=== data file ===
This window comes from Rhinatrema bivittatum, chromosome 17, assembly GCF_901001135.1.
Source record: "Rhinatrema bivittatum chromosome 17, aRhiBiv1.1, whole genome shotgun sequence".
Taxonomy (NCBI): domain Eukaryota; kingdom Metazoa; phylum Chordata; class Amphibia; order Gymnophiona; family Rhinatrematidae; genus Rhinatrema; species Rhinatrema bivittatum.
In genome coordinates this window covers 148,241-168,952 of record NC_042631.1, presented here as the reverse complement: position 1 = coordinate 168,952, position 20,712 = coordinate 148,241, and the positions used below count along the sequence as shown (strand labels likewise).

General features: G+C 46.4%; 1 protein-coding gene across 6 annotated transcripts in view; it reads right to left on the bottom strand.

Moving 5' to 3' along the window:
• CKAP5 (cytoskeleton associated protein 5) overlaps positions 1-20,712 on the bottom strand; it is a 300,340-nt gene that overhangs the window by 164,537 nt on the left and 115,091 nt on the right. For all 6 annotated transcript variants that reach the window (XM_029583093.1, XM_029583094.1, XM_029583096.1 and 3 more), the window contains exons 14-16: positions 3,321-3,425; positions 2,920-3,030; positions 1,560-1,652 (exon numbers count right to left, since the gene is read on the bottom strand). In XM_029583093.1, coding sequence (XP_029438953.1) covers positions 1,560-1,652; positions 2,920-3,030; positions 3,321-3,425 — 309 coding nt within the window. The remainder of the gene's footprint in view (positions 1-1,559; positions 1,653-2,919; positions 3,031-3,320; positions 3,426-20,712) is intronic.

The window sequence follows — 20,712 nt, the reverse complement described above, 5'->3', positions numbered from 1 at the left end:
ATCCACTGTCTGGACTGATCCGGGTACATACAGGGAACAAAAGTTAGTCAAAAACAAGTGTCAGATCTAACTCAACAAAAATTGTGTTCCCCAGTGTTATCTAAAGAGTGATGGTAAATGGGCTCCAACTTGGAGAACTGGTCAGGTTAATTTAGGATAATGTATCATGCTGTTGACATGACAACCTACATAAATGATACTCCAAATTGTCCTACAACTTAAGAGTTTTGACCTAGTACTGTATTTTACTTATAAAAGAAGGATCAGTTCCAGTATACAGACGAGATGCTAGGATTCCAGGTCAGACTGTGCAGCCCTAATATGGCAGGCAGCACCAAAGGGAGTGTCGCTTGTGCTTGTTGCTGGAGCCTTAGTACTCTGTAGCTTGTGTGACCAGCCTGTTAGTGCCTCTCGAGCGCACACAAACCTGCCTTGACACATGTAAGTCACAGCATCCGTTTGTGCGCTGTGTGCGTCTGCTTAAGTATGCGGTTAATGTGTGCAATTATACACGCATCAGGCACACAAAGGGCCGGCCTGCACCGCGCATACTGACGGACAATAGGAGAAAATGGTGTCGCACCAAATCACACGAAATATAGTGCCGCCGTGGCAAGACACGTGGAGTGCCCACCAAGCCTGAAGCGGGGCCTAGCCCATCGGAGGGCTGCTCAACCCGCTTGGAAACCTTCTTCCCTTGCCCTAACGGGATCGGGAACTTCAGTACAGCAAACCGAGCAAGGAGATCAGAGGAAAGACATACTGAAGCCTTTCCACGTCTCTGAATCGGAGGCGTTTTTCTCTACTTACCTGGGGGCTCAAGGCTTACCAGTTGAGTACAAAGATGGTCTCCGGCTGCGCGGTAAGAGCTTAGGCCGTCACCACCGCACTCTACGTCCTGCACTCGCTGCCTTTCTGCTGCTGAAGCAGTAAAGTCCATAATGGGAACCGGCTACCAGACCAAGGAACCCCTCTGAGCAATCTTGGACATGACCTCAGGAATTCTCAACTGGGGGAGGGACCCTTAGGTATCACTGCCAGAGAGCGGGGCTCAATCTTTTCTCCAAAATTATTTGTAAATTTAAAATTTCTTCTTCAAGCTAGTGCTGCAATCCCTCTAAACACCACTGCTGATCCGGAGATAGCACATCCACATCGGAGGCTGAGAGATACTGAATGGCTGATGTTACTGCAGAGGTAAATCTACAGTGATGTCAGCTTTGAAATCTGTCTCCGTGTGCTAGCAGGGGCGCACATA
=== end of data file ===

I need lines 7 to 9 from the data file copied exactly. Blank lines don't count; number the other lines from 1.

• CKAP5 (cytoskeleton associated protein 5) overlaps positions 1-20,712 on the bottom strand; it is a 300,340-nt gene that overhangs the window by 164,537 nt on the left and 115,091 nt on the right. For all 6 annotated transcript variants that reach the window (XM_029583093.1, XM_029583094.1, XM_029583096.1 and 3 more), the window contains exons 14-16: positions 3,321-3,425; positions 2,920-3,030; positions 1,560-1,652 (exon numbers count right to left, since the gene is read on the bottom strand). In XM_029583093.1, coding sequence (XP_029438953.1) covers positions 1,560-1,652; positions 2,920-3,030; positions 3,321-3,425 — 309 coding nt within the window. The remainder of the gene's footprint in view (positions 1-1,559; positions 1,653-2,919; positions 3,031-3,320; positions 3,426-20,712) is intronic.

The window sequence follows — 20,712 nt, the reverse complement described above, 5'->3', positions numbered from 1 at the left end:
ATCCACTGTCTGGACTGATCCGGGTACATACAGGGAACAAAAGTTAGTCAAAAACAAGTGTCAGATCTAACTCAACAAAAATTGTGTTCCCCAGTGTTATCTAAAGAGTGATGGTAAATGGGCTCCAACTTGGAGAACTGGTCAGGTTAATTTAGGATAATGTATCATGCTGTTGACATGACAACCTACATAAATGATACTCCAAATTGTCCTACAACTTAAGAGTTTTGACCTAGTACTGTATTTTACTTATAAAAGAAGGATCAGTTCCAGTATACAGACGAGATGCTAGGATTCCAGGTCAGACTGTGCAGCCCTAATATGGCAGGCAGCACCAAAGGGAGTGTCGCTTGTGCTTGTTGCTGGAGCCTTAGTACTCTGTAGCTTGTGTGACCAGCCTGTTAGTGCCTCTCGAGCGCACACAAACCTGCCTTGACACATGTAAGTCACAGCATCCGTTTGTGCGCTGTGTGCGTCTGCTTAAGTATGCGGTTAATGTGTGCAATTATACACGCATCAGGCACACAAAGGGCCGGCCTGCACCGCGCATACTGACGGACAATAGGAGAAAATGGTGTCGCACCAAATCACACGAAATATAGTGCCGCCGTGGCAAGACACGTGGAGTGCCCACCAAGCCTGAAGCGGGGCCTAGCCCATCGGAGGGCTGCTCAACCCGCTTGGAAACCTTCTTCCCTTGCCCTAACGGGATCGGGAACTTCAGTACAGCAAACCGAGCAAGGAGATCAGAGGAAAGACATACTGAAGCCTTTCCACGTCTCTGAATCGGAGGCGTTTTTCTCTACTTACCTGGGGGCTCAAGGCTTACCAGTTGAGTACAAAGATGGTCTCCGGCTGCGCGGTAAGAGCTTAGGCCGTCACCACCGCACTCTACGTCCTGCACTCGCTGCCTTTCTGCTGCTGAAGCAGTAAAGTCCATAATGGGAACCGGCTACCAGACCAAGGAACCCCTCTGAGCAATCTTGGACATGACCTCAGGAATTCTCAACTGGGGGAGGGACCCTTAGGTATCACTGCCAGAGAGCGGGGCTCAATCTTTTCTCCAAAATTATTTGTAAATTTAAAATTTCTTCTTCAAGCTAGTGCTGCAATCCCTCTAAACACCACTGCTGATCCGGAGATAGCACATCCACATCGGAGGCTGAGAGATACTGAATGGCTGATGTTACTGCAGAGGTAAATCTACAGTGATGTCAGCTTTGAAATCTGTCTCCGTGTGCTAGCAGGGGCGCACATA